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Original article

Retropharyngeal abscess revealing a migrant foreign body complicated by mediastinitis: a case report

Retropharyngeal abscess revealing a migrant foreign body complicated by mediastinitis: a case report


Tarik Ziad1,&, Youssef Rochdi1, Othmane Benhoummad1, Hassan Nouri1, Lahcen Aderdour1, Abdelaziz Raji1


1Otolaryngology Head and Neck Surgery Department, Mohammed VI University hospital, Marrakesh, Morocco



&Corresponding author
Tarik Ziad, Otolaryngology Head and Neck Surgery Department, Mohammed VI University hospital, Marrakesh, Morocco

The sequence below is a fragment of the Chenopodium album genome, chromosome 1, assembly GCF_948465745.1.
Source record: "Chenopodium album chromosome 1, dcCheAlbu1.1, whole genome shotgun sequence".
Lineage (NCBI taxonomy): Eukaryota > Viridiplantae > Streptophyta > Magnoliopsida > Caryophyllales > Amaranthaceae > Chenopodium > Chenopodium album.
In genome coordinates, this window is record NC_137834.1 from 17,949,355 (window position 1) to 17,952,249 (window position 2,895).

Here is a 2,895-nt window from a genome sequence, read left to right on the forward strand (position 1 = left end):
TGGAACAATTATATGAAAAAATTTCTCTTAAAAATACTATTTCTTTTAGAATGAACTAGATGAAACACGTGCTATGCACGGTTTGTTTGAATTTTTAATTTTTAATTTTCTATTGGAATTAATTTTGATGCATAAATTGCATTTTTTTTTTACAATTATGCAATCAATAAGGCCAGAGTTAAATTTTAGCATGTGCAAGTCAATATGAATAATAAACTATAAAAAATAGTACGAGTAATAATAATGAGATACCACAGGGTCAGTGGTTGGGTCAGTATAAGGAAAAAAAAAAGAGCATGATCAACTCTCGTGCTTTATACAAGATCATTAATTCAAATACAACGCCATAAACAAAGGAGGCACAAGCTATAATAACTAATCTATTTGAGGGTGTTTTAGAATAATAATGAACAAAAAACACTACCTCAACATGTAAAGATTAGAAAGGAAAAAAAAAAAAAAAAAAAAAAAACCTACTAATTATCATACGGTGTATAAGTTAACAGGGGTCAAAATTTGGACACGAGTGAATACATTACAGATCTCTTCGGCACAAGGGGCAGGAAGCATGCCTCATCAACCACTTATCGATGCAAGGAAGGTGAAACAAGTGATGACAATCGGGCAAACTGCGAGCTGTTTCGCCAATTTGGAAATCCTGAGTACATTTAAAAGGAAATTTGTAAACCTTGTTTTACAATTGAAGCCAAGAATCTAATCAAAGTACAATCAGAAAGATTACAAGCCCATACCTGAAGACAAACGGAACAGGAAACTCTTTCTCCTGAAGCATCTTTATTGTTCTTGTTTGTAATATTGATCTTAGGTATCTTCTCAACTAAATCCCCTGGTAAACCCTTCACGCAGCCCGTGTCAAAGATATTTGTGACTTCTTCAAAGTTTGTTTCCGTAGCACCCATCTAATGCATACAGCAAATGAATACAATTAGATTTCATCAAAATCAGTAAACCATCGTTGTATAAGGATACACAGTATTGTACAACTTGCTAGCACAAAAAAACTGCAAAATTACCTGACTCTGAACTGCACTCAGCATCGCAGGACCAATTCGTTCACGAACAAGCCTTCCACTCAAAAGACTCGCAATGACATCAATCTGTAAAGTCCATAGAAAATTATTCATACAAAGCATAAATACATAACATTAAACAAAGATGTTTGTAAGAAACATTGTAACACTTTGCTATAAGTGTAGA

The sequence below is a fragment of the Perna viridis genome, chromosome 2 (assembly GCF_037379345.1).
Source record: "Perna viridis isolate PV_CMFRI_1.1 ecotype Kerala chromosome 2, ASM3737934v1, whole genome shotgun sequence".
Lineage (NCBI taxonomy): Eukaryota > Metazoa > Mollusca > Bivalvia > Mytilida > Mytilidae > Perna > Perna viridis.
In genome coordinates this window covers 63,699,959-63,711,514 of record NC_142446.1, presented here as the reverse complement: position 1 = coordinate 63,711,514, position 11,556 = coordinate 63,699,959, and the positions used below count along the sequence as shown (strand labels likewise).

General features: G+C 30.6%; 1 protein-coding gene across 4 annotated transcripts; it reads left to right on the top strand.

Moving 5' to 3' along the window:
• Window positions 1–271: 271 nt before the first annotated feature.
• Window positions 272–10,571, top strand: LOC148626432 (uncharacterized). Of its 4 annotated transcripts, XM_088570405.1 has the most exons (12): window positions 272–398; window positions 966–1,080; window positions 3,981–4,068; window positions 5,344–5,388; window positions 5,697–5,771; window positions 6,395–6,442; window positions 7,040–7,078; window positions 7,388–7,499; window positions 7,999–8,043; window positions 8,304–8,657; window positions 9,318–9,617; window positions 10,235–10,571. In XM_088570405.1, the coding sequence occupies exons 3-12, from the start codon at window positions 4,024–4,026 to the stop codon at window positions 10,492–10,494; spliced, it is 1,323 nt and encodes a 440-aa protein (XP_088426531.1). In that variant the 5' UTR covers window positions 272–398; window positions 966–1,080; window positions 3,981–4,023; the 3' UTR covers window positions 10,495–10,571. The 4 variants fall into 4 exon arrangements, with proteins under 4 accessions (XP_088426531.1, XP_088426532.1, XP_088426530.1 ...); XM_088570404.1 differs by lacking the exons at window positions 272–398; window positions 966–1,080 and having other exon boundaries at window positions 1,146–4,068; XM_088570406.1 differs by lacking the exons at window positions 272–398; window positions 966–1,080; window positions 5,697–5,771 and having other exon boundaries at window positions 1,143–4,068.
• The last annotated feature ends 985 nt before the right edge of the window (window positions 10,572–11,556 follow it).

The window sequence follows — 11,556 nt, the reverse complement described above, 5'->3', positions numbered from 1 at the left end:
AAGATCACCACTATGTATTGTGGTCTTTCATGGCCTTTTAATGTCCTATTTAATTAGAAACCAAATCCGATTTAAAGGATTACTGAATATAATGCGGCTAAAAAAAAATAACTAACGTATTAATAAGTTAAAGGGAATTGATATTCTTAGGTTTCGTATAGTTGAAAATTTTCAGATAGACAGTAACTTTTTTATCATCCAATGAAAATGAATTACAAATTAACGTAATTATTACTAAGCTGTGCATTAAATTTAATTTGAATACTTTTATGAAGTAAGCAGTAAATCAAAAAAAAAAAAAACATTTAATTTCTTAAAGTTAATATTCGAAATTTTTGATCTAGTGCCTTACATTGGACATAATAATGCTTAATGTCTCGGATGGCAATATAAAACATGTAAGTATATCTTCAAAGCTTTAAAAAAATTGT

Pharyngeal foreign bodies are quite common. Their diagnosis is usually easy. The risk of complications including retropharyngeal abscess and mediastinitis is rare and it depends mainly on the nature of the foreign body and the period of the therapeutic management. The occurrence of these complications darkens the prognosis of this affection usually benign. We report a 21 years old patient, without any significant history, admitted to the emergency for a high painful dysphagia and impaired general condition with fever 20 days after trauma in the posterior pharyngeal wall following a meal. The radiological assessment including cervico-thoracic CT scan had objectified the presence of a metallic foreign body in the retropharyngeal space associated with a retropharyngeal abscess and aggravated by a mediastinitis following the migration of the foreign body to the chest. Biological markers of infection were very increased. The therapeutic management consisted of a surgical drainage of the collections by a cervicotomy with removal of the foreign body. The outcome was favorable clinically and biologically. Pharyngeal foreign bodies are common and favorable when the diagnosis and extraction are made on time. The occurrence of complications, especially retropharyngeal abscess and mediastinitis is rare and burdened with a high morbidity and mortality.